Police say number of people in organised crime syndicates fell below 60,000 for first time on record last year

Membership of Japan’s yakuza crime gangs falls to all-time low Agence France-Presse in Tokyo theguardian.com,              Thursday 6 March 2014 07.25 EST                 Members of the largest yakuza group, the Yamaguchi-gumi, at a funeral in the 1980s. Photograph: AP The number of people belonging to Japan‘s notorious yakuza crime groups fell to an all-time low…

Woman takes on Yakuza godfather over protection racket

Restaurant owner in Nagoya is seeking £120,000 from crime boss in landmark case   Paul Gallagher The Observer,              Saturday 24 August 2013 07.23 EDT Kenichi Shinoda, the boss of the Yamaguchi-gumi, photographed as he left jail in 2011.  Photograph: Getty Images     The Yamaguchi-gumi has spent almost a century building itself up into…

Is new yakuza journal good news for Japan?

by Jake Adelstein Aug 3, 2013 If you’re a well-connected Japanese gangster, you now have your own newspaper to keep you abreast of underworld life. Another perk of the job.Japan’s yakuza are a different lot. They have office buildings, business cards, fanzines, tight control over the entertainment industry — and considerable political influence. In October…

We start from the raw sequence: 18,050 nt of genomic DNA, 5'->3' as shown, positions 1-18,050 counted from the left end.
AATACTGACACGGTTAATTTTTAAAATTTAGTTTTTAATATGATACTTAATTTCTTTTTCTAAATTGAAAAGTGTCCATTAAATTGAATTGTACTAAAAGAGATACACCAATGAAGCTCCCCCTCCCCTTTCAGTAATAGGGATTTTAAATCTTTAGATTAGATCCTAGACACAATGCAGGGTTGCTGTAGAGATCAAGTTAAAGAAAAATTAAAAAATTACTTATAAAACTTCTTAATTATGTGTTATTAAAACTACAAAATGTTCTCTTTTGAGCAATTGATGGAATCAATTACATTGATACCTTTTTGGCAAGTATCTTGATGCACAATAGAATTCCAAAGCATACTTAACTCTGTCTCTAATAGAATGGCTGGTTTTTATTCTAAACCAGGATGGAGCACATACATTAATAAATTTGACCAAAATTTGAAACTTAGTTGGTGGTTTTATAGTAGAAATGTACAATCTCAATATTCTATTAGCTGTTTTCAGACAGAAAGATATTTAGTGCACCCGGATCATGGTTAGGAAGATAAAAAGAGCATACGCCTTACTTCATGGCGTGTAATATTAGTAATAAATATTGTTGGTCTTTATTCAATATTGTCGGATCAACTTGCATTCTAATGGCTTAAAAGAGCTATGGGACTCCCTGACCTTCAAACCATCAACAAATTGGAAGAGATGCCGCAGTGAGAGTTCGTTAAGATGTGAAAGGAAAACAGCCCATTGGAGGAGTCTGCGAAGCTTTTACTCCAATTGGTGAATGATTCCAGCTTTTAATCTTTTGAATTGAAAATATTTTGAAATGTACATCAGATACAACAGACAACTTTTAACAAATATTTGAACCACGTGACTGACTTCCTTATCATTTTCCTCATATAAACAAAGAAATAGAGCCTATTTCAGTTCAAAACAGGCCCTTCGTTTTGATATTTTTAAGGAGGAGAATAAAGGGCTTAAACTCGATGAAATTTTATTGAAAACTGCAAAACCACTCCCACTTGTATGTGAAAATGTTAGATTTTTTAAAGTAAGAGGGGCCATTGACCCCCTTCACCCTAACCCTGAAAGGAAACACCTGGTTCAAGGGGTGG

What every stressed yakuza mobster needs: A morale-boosting magazine

In-house tabloid offers tips on board games, haikus and a letter from the Yamaguchi-gumi outfit’s godfather David McNeill Wednesday, 10 July 2013 Japan’s biggest crime syndicate, the Yamaguchi-gumi, has produced an in-house tabloid magazine with features on fishing and board games and a morale-boosting message from the outfit’s godfather. The eight-page publication warns the syndicate’s…